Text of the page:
As I continue to mentor new and seasoned developers in their growth... Scratch that... As I continue to grow in my own career, one thing I've learned to embrace is the idea of the "generalized specialist" or the T-Shaped developer.
What exactly does a T-Shaped developer look like?
For most of these, I have a good general knowledge of the technology at hand. This is a good thing. It helps me keep abreast of new (or returning) paradigms in software development. I can also do a better job at evaluating the right tool/platform/framework for a new project since I can compare and contrast. Technology is changing at such a rapid pace. When I first started programming professionally, there was no Azure, PostGIS, Jenkins, and other things I work with now. Generalization is a good thing to have in this industry.
By the same token, having a specialty is important as well. Some projects require a deeper knowledge of the platform that you are working in to be successful. Having a specialty allows you to mentor others, which indirectly will help yourself. Often when you have a deeper knowledge of a given technology, it will help inform a decision or find a solution in a different technology, since it is often a matter of semantics over syntax. Being a specialist can also set you up nicely for the "big project" since you are the "go to" person for the framework targeted for it.
For me, .Net is my specialty. I've been using that as my primary framework for building apps for nearly 20 years now. It is what helped me land the job at the company I've been at for almost 10 years, and I've been able to build some really cool stuff with it. I've also been able to mentor others at our company that are growing in .Net, and write a few blog posts along the way to provide insights to others.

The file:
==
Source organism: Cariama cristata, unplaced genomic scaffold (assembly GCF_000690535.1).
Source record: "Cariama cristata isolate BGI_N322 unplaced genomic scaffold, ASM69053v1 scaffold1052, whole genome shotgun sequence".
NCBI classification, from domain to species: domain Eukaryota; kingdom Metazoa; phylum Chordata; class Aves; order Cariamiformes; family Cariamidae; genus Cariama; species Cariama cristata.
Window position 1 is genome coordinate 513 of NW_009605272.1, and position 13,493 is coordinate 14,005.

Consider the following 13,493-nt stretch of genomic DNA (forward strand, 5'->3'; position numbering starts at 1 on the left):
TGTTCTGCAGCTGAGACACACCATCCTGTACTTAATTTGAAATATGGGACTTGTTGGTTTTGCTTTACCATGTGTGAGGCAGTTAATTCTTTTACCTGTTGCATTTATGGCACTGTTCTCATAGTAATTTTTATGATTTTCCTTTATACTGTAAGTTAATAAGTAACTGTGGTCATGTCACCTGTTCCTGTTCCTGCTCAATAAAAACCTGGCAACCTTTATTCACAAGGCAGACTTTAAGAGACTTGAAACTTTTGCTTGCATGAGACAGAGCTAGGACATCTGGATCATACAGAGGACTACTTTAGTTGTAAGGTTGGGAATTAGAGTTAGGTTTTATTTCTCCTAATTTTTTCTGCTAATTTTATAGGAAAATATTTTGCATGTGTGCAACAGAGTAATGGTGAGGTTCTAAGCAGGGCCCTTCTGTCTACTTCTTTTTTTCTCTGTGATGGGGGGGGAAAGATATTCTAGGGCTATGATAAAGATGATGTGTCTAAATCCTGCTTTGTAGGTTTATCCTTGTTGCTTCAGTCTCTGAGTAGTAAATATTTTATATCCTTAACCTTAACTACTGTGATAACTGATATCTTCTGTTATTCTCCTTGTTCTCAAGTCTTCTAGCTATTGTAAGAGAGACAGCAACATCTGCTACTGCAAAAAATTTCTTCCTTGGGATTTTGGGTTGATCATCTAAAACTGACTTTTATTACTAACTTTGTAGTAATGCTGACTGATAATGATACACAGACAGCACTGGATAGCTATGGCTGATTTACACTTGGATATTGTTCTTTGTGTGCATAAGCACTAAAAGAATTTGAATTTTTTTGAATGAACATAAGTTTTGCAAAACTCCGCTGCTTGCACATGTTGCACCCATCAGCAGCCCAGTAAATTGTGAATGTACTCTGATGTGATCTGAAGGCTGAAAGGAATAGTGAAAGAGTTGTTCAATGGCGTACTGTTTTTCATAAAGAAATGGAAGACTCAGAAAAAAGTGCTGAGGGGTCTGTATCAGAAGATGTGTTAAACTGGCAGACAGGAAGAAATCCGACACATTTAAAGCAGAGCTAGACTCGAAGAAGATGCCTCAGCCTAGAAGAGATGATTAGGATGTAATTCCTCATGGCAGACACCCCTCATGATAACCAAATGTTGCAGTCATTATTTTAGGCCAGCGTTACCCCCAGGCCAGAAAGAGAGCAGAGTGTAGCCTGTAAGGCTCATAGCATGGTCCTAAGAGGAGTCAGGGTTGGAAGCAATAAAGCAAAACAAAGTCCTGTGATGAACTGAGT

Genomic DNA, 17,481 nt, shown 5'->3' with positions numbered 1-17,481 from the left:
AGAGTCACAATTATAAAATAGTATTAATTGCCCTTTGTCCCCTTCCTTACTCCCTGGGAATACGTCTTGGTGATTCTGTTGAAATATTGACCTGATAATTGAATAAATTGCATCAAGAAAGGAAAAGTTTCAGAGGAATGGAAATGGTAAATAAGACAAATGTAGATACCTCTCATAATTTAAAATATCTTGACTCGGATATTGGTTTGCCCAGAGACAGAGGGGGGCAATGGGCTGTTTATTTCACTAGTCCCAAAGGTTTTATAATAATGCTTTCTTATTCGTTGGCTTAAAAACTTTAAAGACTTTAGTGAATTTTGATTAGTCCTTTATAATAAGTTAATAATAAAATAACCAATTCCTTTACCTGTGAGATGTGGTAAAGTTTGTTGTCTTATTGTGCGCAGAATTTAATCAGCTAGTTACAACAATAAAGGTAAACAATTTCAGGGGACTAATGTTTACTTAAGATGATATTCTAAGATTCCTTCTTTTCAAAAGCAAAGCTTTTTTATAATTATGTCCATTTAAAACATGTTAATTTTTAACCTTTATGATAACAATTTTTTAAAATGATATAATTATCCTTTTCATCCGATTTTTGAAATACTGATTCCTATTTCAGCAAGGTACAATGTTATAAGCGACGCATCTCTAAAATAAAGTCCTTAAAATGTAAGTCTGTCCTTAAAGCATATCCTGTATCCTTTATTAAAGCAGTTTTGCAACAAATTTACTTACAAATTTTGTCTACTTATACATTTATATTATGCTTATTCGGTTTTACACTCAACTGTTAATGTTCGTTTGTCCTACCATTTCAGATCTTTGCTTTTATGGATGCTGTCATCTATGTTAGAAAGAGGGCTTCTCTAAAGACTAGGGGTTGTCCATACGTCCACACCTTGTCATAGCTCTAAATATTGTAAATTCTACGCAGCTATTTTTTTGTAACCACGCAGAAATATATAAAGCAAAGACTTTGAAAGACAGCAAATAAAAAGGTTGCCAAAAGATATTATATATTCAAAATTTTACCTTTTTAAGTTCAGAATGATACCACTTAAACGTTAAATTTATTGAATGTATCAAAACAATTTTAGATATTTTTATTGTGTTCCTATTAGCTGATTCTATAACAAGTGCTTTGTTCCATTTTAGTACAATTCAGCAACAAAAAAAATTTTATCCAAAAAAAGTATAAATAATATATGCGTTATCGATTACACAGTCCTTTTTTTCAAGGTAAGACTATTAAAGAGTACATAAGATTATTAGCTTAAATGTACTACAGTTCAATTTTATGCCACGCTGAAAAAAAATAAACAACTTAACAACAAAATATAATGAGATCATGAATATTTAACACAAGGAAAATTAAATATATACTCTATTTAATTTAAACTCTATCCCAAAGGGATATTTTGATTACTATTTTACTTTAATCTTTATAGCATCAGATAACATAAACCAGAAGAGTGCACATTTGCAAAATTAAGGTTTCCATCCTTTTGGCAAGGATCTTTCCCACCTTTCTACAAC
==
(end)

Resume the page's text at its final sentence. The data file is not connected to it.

When you map out your skills an measure your experience with them, most likely you'll start to see that you're a "generalized specialist". This may be called a "specialized generalist", but I always seem to get this mixed up 8^D. When you measure your depth of knowledge in each technology/framework, most will be shallow (or wide), and one (or more) will be deep. There you find the T-shape that maps out your skills.
As you think about goals for this coming year, I would encourage you do make two goals:
Find something new to learn, to widen your experience. This may be a new tool, a new platform, a new framework, maybe even a new skill. For myself, I want to learn Q#. I've been very interested in the quantum computing realm for a while now and this will expose me to that.
Find something new to learn that will make you even more experienced in your skills. Maybe that's mastering Entity Framework Core or going through a book of Advanced C# techniques. For myself, I'm still a little undecided. I believe I would be best suited to go deeper in my leadership and mentoring skills, but a practical way to do that still eludes me. Nevertheless, I'll figure out something.
Hopefully this gives you some insight and inspiration into how to grow personally and professionally. Over time you'll find that your T shape looks a little off, because you'll have several things you've gone deep in. Then you get to repeat!